Altough Getting Things Done is essentially an individual oriented management method, more and more organizations, companies and work teams are trying to incorporate the GTD culture among their members. It might seem obvious that, when each worker enjoys a sense of clarity and control with respect to their work, the collective result benefits to a large extent.
Benefits from a collective GTD
Michael Doland, GTD consultant, ensures that when a group of people collectively implements GTD, benefits are obtained in at least three areas:
- Accountability. Someone who implements GTD assumes responsibility over the commitments they acquire and has more control when choosing the next task to get done. When GTD gets to a certain degree of maturity inside the organization’s culture, each member of the group knows that a request on a colleague’s inbox will have the right level of attention at the right time. Accountability leads to a high level of trust between colleagues, and that’s crucial to achieve a productive environment. Even an open work environment can become productive if everyone knows the implicit agreements that rule the way everyone works.
- Focus. A basic principle of GTD is to put everything that draws our attention in a trusted storage system, out of our mind. This way, our mind clears and doesn’t need to get distracted by all the information we are exposed to nowadays (emails, blogs, social networks, etc.) When there are no unprocessed things and everything is in a controlled environment, then we have the ability of focusing 100% on the present. GTD lets us focus on results and next actions, and prevents us from working reactively. When this focus ability affects everyone in the group, results are achieved faster and with less stress.
- Adaptability. To be competitive nowadays, it is essential to be capable and know how to adapt to the changes. GTD provides the individual with the capacity of knowing how to work and manage the unexpected, redefine priorities and regain balance quickly when circumstances change. When the members of a team practice GTD, they have developed a greater sense of perspective and control, which leads them to react conveniently with surprises (The science behind GTD, section four).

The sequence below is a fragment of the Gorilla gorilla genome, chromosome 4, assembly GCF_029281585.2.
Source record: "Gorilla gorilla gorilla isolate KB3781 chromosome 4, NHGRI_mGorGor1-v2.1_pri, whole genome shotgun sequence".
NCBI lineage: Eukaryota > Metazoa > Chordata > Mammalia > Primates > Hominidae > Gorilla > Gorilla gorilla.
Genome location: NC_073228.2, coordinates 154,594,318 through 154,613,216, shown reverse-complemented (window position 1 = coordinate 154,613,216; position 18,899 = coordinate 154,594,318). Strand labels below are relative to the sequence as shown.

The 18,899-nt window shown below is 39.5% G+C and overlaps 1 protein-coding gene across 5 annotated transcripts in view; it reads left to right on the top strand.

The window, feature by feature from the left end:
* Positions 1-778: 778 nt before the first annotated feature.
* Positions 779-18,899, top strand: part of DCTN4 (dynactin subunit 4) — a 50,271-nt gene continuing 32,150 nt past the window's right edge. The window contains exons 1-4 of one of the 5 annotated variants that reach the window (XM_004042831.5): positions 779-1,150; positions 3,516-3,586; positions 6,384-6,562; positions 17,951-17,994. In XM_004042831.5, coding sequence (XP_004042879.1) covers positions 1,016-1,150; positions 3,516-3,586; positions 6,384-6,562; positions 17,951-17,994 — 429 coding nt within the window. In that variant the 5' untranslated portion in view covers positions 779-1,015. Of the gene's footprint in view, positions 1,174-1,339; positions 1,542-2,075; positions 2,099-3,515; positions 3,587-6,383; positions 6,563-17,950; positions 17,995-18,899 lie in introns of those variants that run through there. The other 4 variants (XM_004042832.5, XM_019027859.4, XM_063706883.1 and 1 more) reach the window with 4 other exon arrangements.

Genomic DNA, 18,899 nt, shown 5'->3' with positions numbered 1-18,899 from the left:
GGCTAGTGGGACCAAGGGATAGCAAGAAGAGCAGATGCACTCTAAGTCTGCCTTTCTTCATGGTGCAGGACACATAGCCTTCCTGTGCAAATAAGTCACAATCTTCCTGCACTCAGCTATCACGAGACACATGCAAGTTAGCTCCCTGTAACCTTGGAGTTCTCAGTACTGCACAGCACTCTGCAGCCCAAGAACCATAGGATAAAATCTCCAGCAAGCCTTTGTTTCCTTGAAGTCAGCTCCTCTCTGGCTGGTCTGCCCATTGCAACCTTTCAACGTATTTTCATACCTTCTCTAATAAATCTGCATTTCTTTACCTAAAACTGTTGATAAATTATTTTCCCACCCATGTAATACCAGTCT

When these effects become rooted in the organization’s culture, both managers and team members have the peace of mind about the fact that everyone will do the things that must be done, at the time they should be done.
Challenges in today’s organizations
Peter Drucker, father of management, assured that the critical skill of a knowledge worker is to be capable of defining his work (What is the task?). David Allen, creator of GTD, ensures that, in addition, this is a meta-competence, that is to say, a skill that improves and enlarges the rest of the competences.
However, it’s not that easy to introduce the GTD culture in today’s organizations. The main reason is that GTD places a strong emphasis on distributed leadership, and that creates a great resistance to the more traditional managers.
According to the adaptability, opportunism and self-organization philosophy that characterizes GTD, the person who’s in the best disposition to do the task should take the commitment to do it (pull) as opposed to the traditional assignment of tasks (push) . Pull systems iare prevailing in all kinds of productive environments: component manufacturing (Toyota’s just-in-time method), project management (Agile methodologies), software development (Extreme Programming, Kanban), and even in the creation of companies (Lean Startups).
It is safe to say that some components of GTD would need to be adjusted to the collective environment. To facilitate coordination among team members, some part of the individual information should be available to the rest of the team. That way, when processing an action, each individual would have to decide if it is something personal or shared with the organization.
A shared reference system would allow any team member to locate information quickly from a few keywords. A shared calendar would allow to establish collective events without affecting individual commitments. Collective tools like brainstorming or mind mapping would help plan projects more efficiently.
The Waiting For list would become a shared storage of actions, which would be picked up by the first available person with the appropriate knowledge. To encourage their execution, it might be possible for these actions to have a specific weight that would determine some type of reward to the one who finally gets them done. The actions that weren’t done would give us clues of possible inefficiencies in the formation of the team or in the planning of the project.
From an organization point of view, GTD can be an effective method to face new problems and opportunities that are constantly coming out ( talent management, decision making, new technologies, competition, etc.) because it allows employees to assume responsibility of what they do, focus on their work and adapt to changes.
Many companies are introducing GTD training programs among their employees, to implant a GTD-oriented culture. They usually begin by conducting limited-time experiments with small groups of volunteer employees. This way, they can measure the results before getting off their culture the classic sentence “when everyone’s responsible, no one is”.
Originally published at facilethings.com.